Do you think that owning or buying your first Housing Development Board (HDB) flat will bring you profits when you decide to sell it?
The answer – no. Not at all.
Rather than see it as a feasible investment, it would be better to see it as just a place to stay, and your own personal residence.
The hard truth is that it is incredibly hard to make money on a HDB flat – until you decide to sell it.
If you look at the BTO flat prices right now especially in prime estates like Bidadari, the prices differ by $100,000 accordingly to the number of rooms.
Compared to estates like Sembawang or Punggol, it is much more expensive.
If you decide to purchase a 5-room flat in Bidadari, the government grants to you will drop significantly, contributing to the expense, and this loss could reach up to $40,000 in grants.
Sell Old Flat, Buy New Flat
Also, when you decide to sell your flat, you might have the idea of buying the next flat. There is a misconception that purchasing another BTO flat instead will allow you to make money.
When you sell your first subsidised HDB flat and purchase a second subsidised HDB flat, you would need to pay a resale levy. The amount to be paid would depend on the size of your first subsidised HDB flat.
|First Subsidised Flat Types||Resale Levy|
Do not forget that the resale levy is much higher as compared to flats with lesser rooms: whether you are upgrading or downgrading, it still applies.
However, if you decide to purchase a resale flat, an EC that was launched before 9 December 2013, or private property, the resale levy will not apply to you.
99-Year HDB Leasehold Depreciates to Zero
Next, it is widely known that the leasehold of a HDB flat is for only 99 years, so by the end of that tenure, your flat’s asset value will depreciate to zero.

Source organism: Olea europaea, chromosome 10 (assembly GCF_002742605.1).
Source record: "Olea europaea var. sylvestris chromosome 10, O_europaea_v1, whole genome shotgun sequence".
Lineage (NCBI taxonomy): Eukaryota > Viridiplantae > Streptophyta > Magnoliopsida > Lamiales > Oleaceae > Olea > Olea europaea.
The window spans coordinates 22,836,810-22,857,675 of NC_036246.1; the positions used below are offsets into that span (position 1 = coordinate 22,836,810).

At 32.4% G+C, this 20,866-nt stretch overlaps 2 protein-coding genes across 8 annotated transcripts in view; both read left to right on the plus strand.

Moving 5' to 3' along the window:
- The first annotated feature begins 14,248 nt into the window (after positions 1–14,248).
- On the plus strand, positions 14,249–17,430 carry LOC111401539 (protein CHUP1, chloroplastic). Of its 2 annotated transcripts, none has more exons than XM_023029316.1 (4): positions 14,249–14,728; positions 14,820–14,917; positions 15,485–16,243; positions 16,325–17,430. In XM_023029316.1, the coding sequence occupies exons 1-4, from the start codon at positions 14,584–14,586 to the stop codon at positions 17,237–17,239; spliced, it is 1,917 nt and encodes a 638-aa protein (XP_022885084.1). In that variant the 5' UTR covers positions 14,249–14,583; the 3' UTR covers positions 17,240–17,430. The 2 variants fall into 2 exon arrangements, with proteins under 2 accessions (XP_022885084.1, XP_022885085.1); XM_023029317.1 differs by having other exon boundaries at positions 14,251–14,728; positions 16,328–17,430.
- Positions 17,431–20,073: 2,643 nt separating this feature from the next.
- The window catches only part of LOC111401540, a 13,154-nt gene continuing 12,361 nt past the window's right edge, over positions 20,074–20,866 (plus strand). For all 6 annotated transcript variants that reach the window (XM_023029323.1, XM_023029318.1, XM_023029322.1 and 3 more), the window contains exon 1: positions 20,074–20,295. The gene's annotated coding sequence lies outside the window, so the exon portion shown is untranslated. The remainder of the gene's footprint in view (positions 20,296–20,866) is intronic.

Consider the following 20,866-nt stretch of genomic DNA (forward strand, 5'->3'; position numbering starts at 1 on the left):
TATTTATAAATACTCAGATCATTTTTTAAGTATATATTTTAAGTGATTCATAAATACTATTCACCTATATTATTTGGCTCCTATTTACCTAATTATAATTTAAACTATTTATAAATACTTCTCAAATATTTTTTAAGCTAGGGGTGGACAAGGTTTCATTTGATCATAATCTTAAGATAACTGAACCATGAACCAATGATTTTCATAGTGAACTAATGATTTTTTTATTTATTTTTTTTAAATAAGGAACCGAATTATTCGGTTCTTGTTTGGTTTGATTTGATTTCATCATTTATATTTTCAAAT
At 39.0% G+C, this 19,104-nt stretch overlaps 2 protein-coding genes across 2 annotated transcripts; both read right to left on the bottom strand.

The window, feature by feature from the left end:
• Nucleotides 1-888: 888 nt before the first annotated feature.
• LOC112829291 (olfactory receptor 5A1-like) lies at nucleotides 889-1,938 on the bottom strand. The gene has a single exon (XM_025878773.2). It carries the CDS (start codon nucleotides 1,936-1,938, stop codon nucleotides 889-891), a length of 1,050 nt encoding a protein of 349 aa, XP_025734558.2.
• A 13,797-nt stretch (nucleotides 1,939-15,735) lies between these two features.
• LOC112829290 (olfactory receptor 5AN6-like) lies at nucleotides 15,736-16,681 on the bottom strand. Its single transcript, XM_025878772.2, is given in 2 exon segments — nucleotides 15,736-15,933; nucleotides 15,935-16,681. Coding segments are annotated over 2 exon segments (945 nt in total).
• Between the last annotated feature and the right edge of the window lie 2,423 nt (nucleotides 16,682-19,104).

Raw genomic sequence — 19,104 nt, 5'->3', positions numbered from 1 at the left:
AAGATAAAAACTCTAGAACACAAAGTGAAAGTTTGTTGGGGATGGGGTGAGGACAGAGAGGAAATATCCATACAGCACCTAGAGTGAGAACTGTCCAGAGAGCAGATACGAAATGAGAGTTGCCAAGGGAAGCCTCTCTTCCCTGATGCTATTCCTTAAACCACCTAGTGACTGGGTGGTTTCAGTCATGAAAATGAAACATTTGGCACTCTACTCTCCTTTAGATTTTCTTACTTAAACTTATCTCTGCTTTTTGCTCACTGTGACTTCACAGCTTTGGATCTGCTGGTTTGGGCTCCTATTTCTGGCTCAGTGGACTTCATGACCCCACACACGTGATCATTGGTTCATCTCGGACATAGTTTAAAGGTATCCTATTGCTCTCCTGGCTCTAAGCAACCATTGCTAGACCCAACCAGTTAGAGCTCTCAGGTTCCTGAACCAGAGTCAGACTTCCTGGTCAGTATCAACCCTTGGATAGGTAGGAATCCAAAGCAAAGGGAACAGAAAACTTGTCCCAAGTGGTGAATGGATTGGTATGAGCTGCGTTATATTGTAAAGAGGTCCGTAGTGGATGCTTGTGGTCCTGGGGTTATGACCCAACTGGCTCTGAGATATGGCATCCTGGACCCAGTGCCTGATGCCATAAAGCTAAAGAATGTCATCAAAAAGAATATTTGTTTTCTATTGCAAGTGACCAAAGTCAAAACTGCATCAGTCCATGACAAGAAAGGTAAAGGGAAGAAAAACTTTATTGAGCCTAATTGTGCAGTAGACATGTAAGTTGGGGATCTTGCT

Likewise, the lesser the lease that remains, the more difficult it is for you to sell it to potential buyers.
The moment a HDB flat turns 40 years old, certain restrictions will kick in that can severely diminish the attractiveness of the flat to potential buyers.
The value of a 99-year flat will depreciate to zero at the end of the leasehold.
This has been confirmed by the Minister of National Development himself – HDB flats will be surrendered at zero value at end of 99 years.
When you purchase a HDB flat, whatever money used to do so is tied up within the house and the CPF used.
Trying to get any money out from a HDB flat is nearly impossible as refinancing is impossible.
Refinancing a private property is possible on the other hand – allowing you to take out the profits gained in the property.
The limitation of a HDB flat is you cannot mortgage or cash out your flat, simply because in the bank’s eyes, it is not considered an asset.
However, for a private property, you can cash out of it through ways such as a term loan or an equity loan.
This cash could be used for other means, such as for opening a business or for financing any investments.
Hence, it is advised for you to just treat the HDB flat that you have as a home for yourself, and even better, purchase a small flat instead for your first home so that you are not too burdened by the HDB housing loan and rising CPF accrued interest.